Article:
Every cancelled coal plant is a reason to celebrate, but every coal plant being built leads us away from the 2°C Paris Climate goal and makes us slaves to an outdated destructive technology for decades.
Who are the Companies Behind Coal Plant Expansion?
Some of the companies on the coal expansion list will probably surprise you. It is not only utilities that are responsible for new coal plants. Our research shows that many companies that are building new coal plants are not known to be coal companies.
Marubeni is a Japanese general trading company which operates globally. According to its website, Marubeni is involved in “food materials, food products, textiles, materials, pulp and paper, chemicals, energy, metals and mineral resources, transportation machinery, and includes offshore trading.”  Marubeni, however, is also the 26th largest coal plant developer globally. The company is the driving force behind new coal plants in Botswana, Egypt, Indonesia, Japan, Mongolia, Myanmar, Philippines, South Africa and Vietnam.
Coal is certainly not the 1st thing that comes to mind when you hear the name PetroVietnam. The petrol company is the 43rd largest coal plant developer. It wants to build new coal power units of 3,600MW in Vietnam.
ToyoInk is an especially bizarre case. The Malayan printing ink and materials manufacturer is looking for new business models and has decided to become active in the coal plant market .
The Philippines is one of the most climate-vulnerable countries in the world. Massive typhoons have shaken the country in recent year. On 8 November, 2013, typhoon Haiyan struck leaving a path of destruction. It was one of the most intense tropical cyclones ever recorded and left 6,300 people dead. In the Philippines sources of renewable energies are plentiful. Therefore, it would make sense develop the 12,000MW needed from renewable sources. However, coal company are ready to fill the energy gap with new coal plants. If these established coal companies continue to be financed their plans will become reality, to the detriment of the people. Already plans exist to build a gigantic coal plant in the center area that typhoon Haiyan destroyed. This madness must be stopped.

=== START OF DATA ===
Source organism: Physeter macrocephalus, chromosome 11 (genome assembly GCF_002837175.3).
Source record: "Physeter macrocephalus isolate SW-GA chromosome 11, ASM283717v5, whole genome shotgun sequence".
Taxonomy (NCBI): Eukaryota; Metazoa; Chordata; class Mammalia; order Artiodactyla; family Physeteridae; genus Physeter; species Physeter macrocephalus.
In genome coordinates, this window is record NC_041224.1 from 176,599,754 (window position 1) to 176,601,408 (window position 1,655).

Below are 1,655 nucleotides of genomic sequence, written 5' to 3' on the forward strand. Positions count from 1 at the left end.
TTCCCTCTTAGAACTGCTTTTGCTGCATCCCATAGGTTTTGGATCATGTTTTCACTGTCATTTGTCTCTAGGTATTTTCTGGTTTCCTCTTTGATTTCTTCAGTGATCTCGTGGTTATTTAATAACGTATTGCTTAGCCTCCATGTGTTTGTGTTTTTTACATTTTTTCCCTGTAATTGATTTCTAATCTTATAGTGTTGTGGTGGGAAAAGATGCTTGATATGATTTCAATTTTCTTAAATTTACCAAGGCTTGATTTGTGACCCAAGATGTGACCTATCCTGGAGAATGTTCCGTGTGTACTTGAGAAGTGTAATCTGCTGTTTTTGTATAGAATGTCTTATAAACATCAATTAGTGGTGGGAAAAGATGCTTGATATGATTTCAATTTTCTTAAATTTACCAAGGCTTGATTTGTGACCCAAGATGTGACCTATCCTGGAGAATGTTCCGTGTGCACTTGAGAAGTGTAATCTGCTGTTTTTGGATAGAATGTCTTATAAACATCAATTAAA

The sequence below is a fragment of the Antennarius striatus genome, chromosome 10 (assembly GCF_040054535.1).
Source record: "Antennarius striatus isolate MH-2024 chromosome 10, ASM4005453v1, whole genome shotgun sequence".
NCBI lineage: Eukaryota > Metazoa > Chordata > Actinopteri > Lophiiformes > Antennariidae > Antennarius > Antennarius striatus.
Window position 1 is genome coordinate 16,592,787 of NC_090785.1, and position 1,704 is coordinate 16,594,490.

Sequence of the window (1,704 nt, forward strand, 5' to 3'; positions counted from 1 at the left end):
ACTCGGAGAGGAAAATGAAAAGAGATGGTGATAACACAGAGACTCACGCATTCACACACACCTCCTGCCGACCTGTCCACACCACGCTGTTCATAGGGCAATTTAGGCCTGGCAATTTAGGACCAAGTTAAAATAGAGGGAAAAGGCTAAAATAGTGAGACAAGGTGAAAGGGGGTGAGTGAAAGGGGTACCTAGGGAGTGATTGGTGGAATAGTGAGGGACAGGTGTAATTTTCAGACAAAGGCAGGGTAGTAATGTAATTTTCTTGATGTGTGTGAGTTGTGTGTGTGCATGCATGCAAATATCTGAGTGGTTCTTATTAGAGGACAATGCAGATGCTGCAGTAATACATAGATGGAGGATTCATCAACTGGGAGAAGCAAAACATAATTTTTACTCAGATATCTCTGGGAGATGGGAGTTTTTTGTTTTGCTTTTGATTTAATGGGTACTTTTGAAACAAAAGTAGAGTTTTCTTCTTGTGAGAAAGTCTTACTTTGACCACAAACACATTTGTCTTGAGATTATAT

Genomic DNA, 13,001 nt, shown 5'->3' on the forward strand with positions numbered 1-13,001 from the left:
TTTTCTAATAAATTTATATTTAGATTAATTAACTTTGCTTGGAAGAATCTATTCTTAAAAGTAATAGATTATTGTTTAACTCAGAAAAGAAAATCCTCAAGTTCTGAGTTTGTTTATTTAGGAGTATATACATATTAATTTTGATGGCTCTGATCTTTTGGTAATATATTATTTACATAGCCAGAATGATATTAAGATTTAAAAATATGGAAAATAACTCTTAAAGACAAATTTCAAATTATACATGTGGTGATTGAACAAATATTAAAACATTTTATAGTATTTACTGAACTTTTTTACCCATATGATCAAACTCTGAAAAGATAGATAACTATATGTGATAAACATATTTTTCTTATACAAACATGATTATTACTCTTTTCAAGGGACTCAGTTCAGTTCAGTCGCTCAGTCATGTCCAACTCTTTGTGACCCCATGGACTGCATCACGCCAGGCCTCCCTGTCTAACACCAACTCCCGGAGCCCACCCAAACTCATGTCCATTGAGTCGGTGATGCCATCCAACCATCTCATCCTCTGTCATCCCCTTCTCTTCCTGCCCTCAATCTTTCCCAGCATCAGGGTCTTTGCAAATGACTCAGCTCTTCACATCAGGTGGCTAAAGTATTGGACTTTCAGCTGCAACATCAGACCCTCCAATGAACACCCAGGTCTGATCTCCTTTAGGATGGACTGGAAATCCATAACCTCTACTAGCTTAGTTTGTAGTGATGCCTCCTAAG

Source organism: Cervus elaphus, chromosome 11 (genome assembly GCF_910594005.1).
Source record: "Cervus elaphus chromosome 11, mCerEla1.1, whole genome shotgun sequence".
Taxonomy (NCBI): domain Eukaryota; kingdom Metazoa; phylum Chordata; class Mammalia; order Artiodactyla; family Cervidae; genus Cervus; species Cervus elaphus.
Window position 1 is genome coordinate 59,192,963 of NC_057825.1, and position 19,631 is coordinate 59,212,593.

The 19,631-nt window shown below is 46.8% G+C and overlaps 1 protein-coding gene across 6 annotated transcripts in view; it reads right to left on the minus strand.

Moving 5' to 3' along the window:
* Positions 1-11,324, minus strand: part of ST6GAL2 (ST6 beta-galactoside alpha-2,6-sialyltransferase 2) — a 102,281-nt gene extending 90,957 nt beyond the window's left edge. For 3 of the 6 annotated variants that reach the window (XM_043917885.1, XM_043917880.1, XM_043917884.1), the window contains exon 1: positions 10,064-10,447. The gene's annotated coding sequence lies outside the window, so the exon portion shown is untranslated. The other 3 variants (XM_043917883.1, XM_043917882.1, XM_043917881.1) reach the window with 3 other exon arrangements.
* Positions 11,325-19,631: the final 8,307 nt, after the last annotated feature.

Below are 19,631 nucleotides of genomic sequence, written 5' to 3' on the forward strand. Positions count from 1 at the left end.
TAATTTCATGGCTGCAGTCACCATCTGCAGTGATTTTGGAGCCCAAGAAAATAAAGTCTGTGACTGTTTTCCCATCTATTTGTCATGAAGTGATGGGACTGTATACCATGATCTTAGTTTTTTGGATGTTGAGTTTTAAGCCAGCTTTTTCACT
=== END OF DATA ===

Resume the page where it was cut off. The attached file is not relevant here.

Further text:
With coal the future looks bleak. Environmentalist, author and founder of the divestment organization 350.org, Bill McKibben, puts it quite bluntly: “It does not make sense to invest my retirement money in a company whose business plan means that there won’t be an earth to retire on.” Our future can shine bright however, if we put our money to good use. Urgewald’s forward-looking divestment tool is a revolutionary stepping stone on the way to such a bright future. To learn more, go to www.coalexit.org.
 Research consortium composed of Potsdam Institute for Climate Impact Research, Ecofys, Climate Analytics and the NewClimate Institute.
 Climate Action Tracker (2015), The Coal Gap: planned coal-fired power plants inconsistent with 2˚C and threaten achievement of INDCs
 1619 new coal blocks are planned at 849 different locations. At some of those locations these are not entirely new coal plants, but expansions of already existing power plants.